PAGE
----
Dolphins are aquatic mammals.
Dolphins are in fact whales, and some whales
are in fact dolphins. Dolphins belong to the class
of whales, called Odontoceti which actually means
"toothed whales". As the name suggest
this species of whales have teeth and are predators,
unlike the baleen whales that eat plankton. Within
the group of toothed whales is the family called
Delphinidae or oceanic dolphins. Some species
that are commonly referred to as whales like the
Orca (Killer Whale) or Pilot Whale are members
of the Delphinidae family and are classified as
Size: Dolphins come in a variety of shapes and
sizes. They can be as small as 4 feet long to 30 feet
long (orca whales).
Habitat: Dolphins can be found in all oceans
and fresh water dolphins can be found in some of the
world's largest rivers.
Diet: Dolphins are predators they eat fish,
squid, and crustaceans. Their diets can vary based on
their environment and the available food sources.
Senses: Dolphins have an acute sense of hearing.
They have acute vision both in and out of the water.
Dolphins have elastic lenses that expand and contract
so they can see both above and below the water. A dolphin's
sense of touch is well developed. A dolphin's skin has
many nerve endings, and they are very sensitive to touch.
On the other hand a dolphins has a limited sense of
smell. Dolphins use a system of "radar" called
echolocation for navigation.
Description: Dolphins can vary in color, shape
and size. A dolphin's skin feels like smooth and is
often described as feeling like rubber.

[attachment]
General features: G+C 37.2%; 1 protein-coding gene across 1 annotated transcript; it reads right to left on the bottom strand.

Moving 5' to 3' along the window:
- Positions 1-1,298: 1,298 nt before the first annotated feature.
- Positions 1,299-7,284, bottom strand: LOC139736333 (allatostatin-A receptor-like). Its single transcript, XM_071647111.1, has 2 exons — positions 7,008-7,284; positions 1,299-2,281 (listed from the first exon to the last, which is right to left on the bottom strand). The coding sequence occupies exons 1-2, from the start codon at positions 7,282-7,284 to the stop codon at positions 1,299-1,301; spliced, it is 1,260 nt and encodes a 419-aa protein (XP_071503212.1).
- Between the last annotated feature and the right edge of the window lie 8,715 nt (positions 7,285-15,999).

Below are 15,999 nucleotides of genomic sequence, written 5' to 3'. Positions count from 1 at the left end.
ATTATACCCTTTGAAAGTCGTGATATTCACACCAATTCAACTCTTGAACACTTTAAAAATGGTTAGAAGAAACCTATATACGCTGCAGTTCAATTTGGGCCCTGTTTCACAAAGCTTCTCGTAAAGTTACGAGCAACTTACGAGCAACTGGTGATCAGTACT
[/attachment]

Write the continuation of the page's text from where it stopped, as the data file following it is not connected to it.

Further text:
All species of Dolphins produce a series clicks
and sounds that resemble whistles, moans, trills,
grunts, and squeaks. They are able to communicate
with their pod using different pitches and sounds.
Did You Know?
Orca Whales are actually dolphins. They
are the largest species of dolphins growing
up to 30 feet in length.
Hunting: Most species of dolphins are highly social
and often travel in groups called pods. They will often
work as a group in order to coral fish and hunt.
Gestation: Dolphins have long gestation periods
and can carry their young 11 to 17 months depending
on the species.
Birth: All species of dolphins give birth to
their calves tail first. They are the only mammal that
gives birth tail first. The size of the dolphin's calf
can vary depending on the species.
Calves: Dolphins are known to form strong bonds
between mother and calf.
Sexual Maturity: Dolphins are very sexually
active and often have multiple partners. Their can be
fierce competition for breeding partners.
Life Span: Dolphins can be afflicted with many
diseases that are found in humans including: stomach
ulcers, skin diseases, tumors, heart disease, urogenital
disorders, and respiratory disorders. Some smaller species
of dolphins have predators. All dolphins are sensitive
to pollution and habitat destruction. Fishing nets can
also result in the deaths of dolphins, as dolphins require
air to breathe, if they become entrapped in a net they
are unable to surface for air.
Social Structure: Dolphins are highly social
and travel in groups called pods. They form strong social
bonds and have even been known to assist and support
injured dolphins in their pods. They will also compete
with each other and act aggressively in order to mate.
Athleticism: Dolphins are effortless and efficient
swimmers. Dolphins can swim up to five times faster
than the fastest human Olympic swimmers. They can swim
25 mph for miles and with bursts of speed up to 35 mph.
Unusual: Dolphins can voluntary breathers. They
breathe when they are half sleep, during the sleeping
cycle, one brain hemisphere remains active, while the
other hemisphere shuts down. The active hemisphere controls
the dolphin's surfacing and breathing behavior.